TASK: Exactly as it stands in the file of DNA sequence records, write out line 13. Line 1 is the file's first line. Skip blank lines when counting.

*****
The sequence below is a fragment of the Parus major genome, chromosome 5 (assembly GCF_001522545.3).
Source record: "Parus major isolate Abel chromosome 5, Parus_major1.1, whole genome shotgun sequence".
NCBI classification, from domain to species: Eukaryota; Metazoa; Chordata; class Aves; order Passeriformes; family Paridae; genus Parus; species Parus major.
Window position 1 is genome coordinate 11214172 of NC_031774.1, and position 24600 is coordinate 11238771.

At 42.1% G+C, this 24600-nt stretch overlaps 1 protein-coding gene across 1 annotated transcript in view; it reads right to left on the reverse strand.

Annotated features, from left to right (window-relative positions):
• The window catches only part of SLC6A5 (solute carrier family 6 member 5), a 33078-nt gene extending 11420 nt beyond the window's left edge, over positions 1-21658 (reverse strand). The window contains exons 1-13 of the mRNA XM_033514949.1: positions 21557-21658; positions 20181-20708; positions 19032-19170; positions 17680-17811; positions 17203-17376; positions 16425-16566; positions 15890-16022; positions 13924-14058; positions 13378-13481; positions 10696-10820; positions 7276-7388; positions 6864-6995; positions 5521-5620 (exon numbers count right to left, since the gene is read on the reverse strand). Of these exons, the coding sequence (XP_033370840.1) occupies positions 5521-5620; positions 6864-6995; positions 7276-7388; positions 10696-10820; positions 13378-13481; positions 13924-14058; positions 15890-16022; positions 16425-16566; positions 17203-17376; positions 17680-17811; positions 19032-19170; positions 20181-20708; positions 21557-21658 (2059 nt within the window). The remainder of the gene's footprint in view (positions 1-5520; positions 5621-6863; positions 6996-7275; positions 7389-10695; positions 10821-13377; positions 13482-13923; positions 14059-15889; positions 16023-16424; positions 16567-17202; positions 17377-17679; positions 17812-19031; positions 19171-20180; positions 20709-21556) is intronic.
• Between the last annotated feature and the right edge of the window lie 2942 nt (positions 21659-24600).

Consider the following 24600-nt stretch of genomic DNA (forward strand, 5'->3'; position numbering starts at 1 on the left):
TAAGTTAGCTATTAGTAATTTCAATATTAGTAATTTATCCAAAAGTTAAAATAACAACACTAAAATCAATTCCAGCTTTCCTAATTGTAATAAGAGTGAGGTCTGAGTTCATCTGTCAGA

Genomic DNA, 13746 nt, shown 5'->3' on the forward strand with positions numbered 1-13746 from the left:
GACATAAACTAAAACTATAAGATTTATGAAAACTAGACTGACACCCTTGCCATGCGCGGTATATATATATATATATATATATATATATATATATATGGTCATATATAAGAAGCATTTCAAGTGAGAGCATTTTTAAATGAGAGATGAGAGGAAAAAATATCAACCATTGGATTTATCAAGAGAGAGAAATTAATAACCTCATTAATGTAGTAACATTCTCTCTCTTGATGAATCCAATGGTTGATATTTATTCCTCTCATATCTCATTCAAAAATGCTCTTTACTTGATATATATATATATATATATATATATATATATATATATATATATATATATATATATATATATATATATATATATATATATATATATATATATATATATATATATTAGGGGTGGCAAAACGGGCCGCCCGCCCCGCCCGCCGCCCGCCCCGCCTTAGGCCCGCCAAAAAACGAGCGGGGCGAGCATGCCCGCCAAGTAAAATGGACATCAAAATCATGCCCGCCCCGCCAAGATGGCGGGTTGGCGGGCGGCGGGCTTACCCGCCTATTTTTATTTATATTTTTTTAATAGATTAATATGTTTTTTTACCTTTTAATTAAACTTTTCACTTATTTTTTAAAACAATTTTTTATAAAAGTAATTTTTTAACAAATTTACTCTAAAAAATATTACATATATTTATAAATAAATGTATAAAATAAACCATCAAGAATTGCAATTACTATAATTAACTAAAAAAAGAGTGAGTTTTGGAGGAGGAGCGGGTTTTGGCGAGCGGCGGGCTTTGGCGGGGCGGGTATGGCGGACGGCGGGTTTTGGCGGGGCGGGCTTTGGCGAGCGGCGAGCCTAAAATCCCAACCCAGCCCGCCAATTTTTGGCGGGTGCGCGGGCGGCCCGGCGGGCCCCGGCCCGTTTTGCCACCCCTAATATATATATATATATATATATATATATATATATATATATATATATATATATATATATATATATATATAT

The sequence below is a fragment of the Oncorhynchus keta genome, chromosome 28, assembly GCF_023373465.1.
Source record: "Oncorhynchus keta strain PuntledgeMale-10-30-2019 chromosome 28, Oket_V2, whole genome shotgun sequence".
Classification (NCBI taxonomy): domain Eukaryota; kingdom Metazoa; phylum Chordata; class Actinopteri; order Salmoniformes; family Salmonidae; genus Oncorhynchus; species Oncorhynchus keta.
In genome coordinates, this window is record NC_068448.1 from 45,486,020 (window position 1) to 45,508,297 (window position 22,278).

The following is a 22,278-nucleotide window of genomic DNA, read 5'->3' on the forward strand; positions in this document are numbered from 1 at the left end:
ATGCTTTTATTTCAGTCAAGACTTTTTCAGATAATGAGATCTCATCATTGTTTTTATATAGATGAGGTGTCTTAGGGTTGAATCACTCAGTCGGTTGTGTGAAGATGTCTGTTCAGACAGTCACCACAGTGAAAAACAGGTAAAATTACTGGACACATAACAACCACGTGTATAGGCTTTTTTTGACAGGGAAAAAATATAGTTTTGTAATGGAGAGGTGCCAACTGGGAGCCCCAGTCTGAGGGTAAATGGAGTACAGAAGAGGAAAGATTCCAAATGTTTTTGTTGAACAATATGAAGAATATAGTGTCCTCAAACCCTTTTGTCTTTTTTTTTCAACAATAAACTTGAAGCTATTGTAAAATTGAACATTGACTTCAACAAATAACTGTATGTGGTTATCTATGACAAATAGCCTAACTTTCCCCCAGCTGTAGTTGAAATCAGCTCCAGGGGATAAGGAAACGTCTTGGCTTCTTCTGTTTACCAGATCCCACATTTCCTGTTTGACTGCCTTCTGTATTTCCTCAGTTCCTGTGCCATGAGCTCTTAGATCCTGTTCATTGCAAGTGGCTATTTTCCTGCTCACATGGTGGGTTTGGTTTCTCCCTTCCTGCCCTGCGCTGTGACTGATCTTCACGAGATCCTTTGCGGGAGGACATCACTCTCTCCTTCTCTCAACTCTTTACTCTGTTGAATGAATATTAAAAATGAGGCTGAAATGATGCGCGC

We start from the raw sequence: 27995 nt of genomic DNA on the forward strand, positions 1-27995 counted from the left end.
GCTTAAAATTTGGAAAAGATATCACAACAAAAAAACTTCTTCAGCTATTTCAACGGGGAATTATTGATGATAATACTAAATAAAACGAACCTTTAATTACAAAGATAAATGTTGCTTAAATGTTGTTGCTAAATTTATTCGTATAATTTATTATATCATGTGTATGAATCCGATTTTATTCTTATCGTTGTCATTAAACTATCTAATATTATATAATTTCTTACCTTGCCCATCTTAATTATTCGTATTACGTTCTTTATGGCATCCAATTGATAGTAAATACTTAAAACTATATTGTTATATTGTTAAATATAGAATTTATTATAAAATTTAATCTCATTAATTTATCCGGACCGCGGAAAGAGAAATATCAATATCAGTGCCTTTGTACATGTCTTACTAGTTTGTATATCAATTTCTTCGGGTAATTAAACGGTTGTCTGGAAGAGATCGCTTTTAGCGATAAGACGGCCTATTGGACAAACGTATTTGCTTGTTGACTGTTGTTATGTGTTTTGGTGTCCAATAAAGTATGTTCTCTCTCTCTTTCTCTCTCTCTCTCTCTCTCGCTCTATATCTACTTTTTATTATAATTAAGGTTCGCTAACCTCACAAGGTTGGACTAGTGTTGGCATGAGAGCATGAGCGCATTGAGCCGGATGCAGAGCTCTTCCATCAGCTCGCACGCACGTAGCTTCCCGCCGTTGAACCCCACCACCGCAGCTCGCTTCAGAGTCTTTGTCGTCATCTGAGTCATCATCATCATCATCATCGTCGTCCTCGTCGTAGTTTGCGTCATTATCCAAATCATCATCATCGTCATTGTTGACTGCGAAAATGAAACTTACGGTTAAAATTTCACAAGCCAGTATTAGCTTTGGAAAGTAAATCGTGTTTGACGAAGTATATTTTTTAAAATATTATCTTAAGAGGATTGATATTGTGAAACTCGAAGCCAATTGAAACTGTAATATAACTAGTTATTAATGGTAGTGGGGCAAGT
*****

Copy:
The sequence below is a fragment of the Oncorhynchus keta genome, chromosome 28, assembly GCF_023373465.1.